This author participates in the Readers' Favorite Book Review Exchange Program, which is open to all authors and is completely free. Simply put, you agree to provide an honest review an author's book in exchange for the author doing the same for you. What sites your reviews are posted on (B&N, Amazon, etc.) and whether you send digital (eBook, PDF, Word, etc.) or hard copies of your books to each other for review is up to you. To begin, click the purple email icon to send this author a private email, and be sure to describe your book or include a link to your Readers' Favorite review page or Amazon page.
This author participates in the Readers' Favorite Book Donation Program, which was created to help nonprofit and charitable organizations (schools, libraries, convalescent homes, soldier donation programs, etc.) by providing them with free books and to help authors garner more exposure for their work. This author is willing to donate free copies of their book in exchange for reviews (if circumstances allow) and the knowledge that their book is being read and enjoyed. To begin, click the purple email icon to send this author a private email. Be sure to tell the author who you are, what organization you are with, how many books you need, how they will be used, and the number of reviews, if any, you would be able to provide.
Reviewed by Bruce Cook for Readers' Favorite
In Holy Cow and Ed, Too!, author Ginny Knight-Simon has offered readers a bright and optimistic look at her life and times. The reader can enjoy Holy Cow and Ed, Too by flitting through a wide pantheon of chapters, each offering a different view of Ginny Knight-Simon's life. Happily, the reader can select subject matter by looking at each of the chapters which, like aspects on a crystal, offer a unique view of Ginny's human experience.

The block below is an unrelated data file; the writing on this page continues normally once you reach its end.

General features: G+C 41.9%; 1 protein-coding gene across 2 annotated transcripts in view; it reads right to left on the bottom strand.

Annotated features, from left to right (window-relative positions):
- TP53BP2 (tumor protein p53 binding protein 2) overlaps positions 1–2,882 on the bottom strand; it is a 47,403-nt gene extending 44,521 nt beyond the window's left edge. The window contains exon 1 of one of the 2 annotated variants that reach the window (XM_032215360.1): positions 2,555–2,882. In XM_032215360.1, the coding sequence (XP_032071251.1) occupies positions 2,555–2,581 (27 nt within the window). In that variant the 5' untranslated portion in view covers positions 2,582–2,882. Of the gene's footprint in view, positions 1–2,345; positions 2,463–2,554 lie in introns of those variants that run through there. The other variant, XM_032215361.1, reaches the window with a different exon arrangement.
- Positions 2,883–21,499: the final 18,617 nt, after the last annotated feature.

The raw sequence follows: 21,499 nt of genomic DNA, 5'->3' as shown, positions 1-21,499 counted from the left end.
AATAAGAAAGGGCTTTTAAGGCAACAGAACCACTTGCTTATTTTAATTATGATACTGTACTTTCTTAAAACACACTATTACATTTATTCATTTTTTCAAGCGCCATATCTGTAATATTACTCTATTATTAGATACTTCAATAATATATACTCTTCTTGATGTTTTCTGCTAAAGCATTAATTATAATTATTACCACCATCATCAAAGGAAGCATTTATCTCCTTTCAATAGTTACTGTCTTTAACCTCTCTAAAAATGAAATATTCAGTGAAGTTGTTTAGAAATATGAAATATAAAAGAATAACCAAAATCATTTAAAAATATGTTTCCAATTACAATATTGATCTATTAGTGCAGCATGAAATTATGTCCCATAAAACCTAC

As a reader, I enjoyed perusing this memoir. A Christian basis successfully joins the parts in the book, but greater unity in expression would really help. I must commend the author on one aspect of the story I'd very much like to see expanded. The story of Michael Wayne Simon, who went to Vietnam as a machine gunner, is truly compelling. It would be so helpful to read a detailed account of each family member's feelings at the time they learned of his death in battle.
With this story, followed by a personal account by a fellow Marine who witnessed Michael's heroism, the reader's heart has to melt. This inner story of the novel stands as a central focus for the feelings within. I recommend the book as a quick read and a poignant introduction to the sadness occasioned by war and death. Sadly, war continues as a problem today. Perhaps we need to read more about its consequences.